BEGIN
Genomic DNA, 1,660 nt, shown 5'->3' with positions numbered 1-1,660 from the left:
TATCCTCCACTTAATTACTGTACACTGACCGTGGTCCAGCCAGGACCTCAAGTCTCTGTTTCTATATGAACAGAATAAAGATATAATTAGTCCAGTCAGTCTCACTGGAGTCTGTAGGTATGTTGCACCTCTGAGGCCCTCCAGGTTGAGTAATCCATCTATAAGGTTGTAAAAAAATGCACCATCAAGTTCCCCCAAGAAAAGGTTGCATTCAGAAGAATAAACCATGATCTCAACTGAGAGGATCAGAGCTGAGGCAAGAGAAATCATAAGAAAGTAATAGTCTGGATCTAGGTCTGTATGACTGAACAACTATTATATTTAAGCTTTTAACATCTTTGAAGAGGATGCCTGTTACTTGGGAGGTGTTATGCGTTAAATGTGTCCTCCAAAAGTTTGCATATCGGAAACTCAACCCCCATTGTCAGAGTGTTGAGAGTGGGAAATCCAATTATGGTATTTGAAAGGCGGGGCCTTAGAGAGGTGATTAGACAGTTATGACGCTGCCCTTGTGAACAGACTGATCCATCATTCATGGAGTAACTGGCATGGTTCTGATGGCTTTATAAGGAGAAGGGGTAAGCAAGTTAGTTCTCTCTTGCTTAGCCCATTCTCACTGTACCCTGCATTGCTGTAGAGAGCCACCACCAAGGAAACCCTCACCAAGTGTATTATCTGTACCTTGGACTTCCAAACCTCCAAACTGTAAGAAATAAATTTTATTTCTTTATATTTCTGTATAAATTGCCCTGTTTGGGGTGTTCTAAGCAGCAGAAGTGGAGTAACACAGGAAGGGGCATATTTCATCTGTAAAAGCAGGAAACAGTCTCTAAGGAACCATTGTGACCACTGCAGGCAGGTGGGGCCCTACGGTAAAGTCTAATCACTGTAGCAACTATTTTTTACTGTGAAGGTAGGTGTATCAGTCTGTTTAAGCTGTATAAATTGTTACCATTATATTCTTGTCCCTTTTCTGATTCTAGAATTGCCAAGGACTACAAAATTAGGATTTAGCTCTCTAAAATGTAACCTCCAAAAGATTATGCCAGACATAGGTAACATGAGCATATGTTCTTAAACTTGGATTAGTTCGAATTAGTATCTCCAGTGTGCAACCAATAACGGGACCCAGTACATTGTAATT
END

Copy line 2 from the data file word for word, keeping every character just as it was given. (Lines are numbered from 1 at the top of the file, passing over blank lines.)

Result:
TATCCTCCACTTAATTACTGTACACTGACCGTGGTCCAGCCAGGACCTCAAGTCTCTGTTTCTATATGAACAGAATAAAGATATAATTAGTCCAGTCAGTCTCACTGGAGTCTGTAGGTATGTTGCACCTCTGAGGCCCTCCAGGTTGAGTAATCCATCTATAAGGTTGTAAAAAAATGCACCATCAAGTTCCCCCAAGAAAAGGTTGCATTCAGAAGAATAAACCATGATCTCAACTGAGAGGATCAGAGCTGAGGCAAGAGAAATCATAAGAAAGTAATAGTCTGGATCTAGGTCTGTATGACTGAACAACTATTATATTTAAGCTTTTAACATCTTTGAAGAGGATGCCTGTTACTTGGGAGGTGTTATGCGTTAAATGTGTCCTCCAAAAGTTTGCATATCGGAAACTCAACCCCCATTGTCAGAGTGTTGAGAGTGGGAAATCCAATTATGGTATTTGAAAGGCGGGGCCTTAGAGAGGTGATTAGACAGTTATGACGCTGCCCTTGTGAACAGACTGATCCATCATTCATGGAGTAACTGGCATGGTTCTGATGGCTTTATAAGGAGAAGGGGTAAGCAAGTTAGTTCTCTCTTGCTTAGCCCATTCTCACTGTACCCTGCATTGCTGTAGAGAGCCACCACCAAGGAAACCCTCACCAAGTGTATTATCTGTACCTTGGACTTCCAAACCTCCAAACTGTAAGAAATAAATTTTATTTCTTTATATTTCTGTATAAATTGCCCTGTTTGGGGTGTTCTAAGCAGCAGAAGTGGAGTAACACAGGAAGGGGCATATTTCATCTGTAAAAGCAGGAAACAGTCTCTAAGGAACCATTGTGACCACTGCAGGCAGGTGGGGCCCTACGGTAAAGTCTAATCACTGTAGCAACTATTTTTTACTGTGAAGGTAGGTGTATCAGTCTGTTTAAGCTGTATAAATTGTTACCATTATATTCTTGTCCCTTTTCTGATTCTAGAATTGCCAAGGACTACAAAATTAGGATTTAGCTCTCTAAAATGTAACCTCCAAAAGATTATGCCAGACATAGGTAACATGAGCATATGTTCTTAAACTTGGATTAGTTCGAATTAGTATCTCCAGTGTGCAACCAATAACGGGACCCAGTACATTGTAATT